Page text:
6 - Move out of your current neighborhood into a ghetto of
makeshift buildings and mud streets.

7 - Cancel all subscriptions to all magazines and newspapers
and get rid of all books.

8 - Leave only one radio for the whole community.

9 - Move the nearest hospital ten miles away and replace the doctor with a mid-wife.

10 - Throw away all your bankbooks, stock certificates, pension plans and insurance policies. Leave the family a cash hoard of $10.

11 - Give yourself a few acres outside the ghetto on which you can grow cash crops. On this land you earn $300 a year,of which one third will go to the landowner, and one tenth to the loan shark.

12 - Lop 25 years off your life expectancy.

Now, sit and think about it, what it would feel like. And now, realize that one BILLION people in this world live like that.

Here’s the question again; how rich are you?

And the answer is, Pretty Darn Rich in the eyes of the rest of the world.

Keep that in mind as we listen again to the story in our Gospel lesson: (read again Mark 10: 17-22)

If we don’t think we’re rich, we might hear that story and think to ourselves, “How sad for that young man. He just couldn’t let go of all that money and accept Jesus.” And we shake our heads and feel sorry for him.

BUT, if we realize that in comparison with billions around the world, we are the rich; then we will hear this story differently and we will begin to challenge ourselves as to how we have responded to Jesus’ call, especially in respect to our use of our belongings.

In our story , the man comes to Jesus with a question. Though it looks like a personal question, it really isn’t. When he asks “What must I do to inherit eternal life?” he is simply trying to find out where Jesus stands on questions of Jewish faith and practice. He has heard of Jesus, has seen the crowds and wants to find out what Jesus’ basic teaching is.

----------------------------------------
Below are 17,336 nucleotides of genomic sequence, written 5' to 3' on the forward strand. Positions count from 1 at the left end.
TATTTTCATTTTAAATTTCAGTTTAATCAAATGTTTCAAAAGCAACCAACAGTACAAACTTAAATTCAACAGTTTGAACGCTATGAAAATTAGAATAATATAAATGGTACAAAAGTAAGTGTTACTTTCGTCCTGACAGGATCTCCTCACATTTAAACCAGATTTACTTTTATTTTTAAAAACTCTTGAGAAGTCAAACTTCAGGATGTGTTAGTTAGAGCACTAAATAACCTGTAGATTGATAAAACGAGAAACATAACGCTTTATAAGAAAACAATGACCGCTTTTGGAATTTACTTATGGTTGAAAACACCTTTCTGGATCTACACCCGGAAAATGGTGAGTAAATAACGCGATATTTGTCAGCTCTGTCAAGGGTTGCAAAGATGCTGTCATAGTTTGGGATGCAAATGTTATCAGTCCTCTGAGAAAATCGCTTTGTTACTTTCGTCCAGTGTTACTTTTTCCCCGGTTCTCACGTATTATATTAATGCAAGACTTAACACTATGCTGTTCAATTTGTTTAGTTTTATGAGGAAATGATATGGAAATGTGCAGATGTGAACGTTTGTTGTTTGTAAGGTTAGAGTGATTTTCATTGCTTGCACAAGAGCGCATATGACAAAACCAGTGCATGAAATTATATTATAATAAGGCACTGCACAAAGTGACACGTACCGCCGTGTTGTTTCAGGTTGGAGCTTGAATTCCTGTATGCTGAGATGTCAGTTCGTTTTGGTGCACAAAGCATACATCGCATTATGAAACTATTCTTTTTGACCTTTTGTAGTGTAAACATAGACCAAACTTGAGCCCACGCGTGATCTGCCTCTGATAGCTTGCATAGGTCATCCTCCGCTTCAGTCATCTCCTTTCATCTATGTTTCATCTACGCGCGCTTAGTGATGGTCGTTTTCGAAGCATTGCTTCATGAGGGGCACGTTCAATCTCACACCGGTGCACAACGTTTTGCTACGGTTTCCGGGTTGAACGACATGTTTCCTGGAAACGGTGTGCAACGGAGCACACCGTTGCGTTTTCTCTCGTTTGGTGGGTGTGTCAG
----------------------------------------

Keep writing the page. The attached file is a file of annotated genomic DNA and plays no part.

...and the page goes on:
When I was a kid, all the people of my Grandparents generation divided time between before the depression and after the War. My generation divides time between before the Sixties and after the Sixties. I’m sure many will begin to divide time between before 9/11 and after 9/11.

The Jewish Community of 2000 years ago divided time between the Present Time and the Time to Come; or the Current Age versus the Kingdom of God. They believed the Present Time to be corrupt and evil and were anticipating a time when God would come and make everything right, a time of justice and peace, right here on earth, not pie in the sky, by and by.

So, the Rich Man was a seeker, trying to find out Jesus’ take on what it took to be included in God’s future. And two things are clear: he was a genuinely good man and Jesus genuinely liked him. Jesus also recognized that the man was holding something back in his commitment to God, he “lacked one thing,” so Jesus hit him with it, “Go, sell what you own and give the money to the poor.”

Then Jesus says to his disciples, “How hard it will be for those who have wealth to enter the kingdom of God!” And the disciples are shocked, for despite the teachings of the prophets, like our First Lesson from Amos, most of the people of Jesus' time believed wealth to be a sign of God’s blessing.

That’s why they said, “Who then can be saved?” “If the rich can’t make it, there’s no chance for a poor man like me.”

Here’s the real important question: Why is wealth,(riches, filthy lucre, mammon), such a spiritual problem? What is it about possessions that makes it difficult for ”those who have wealth” to enter the Kingdom?

It is not wrong or evil for a Christian to be wealthy. It is not an automatic injustice for there to be an imbalance of the world’s resources. Poverty is not a particularly virtuous condition. So why did Jesus say this? And, did it apply only to this one man, or do his words apply to all of us?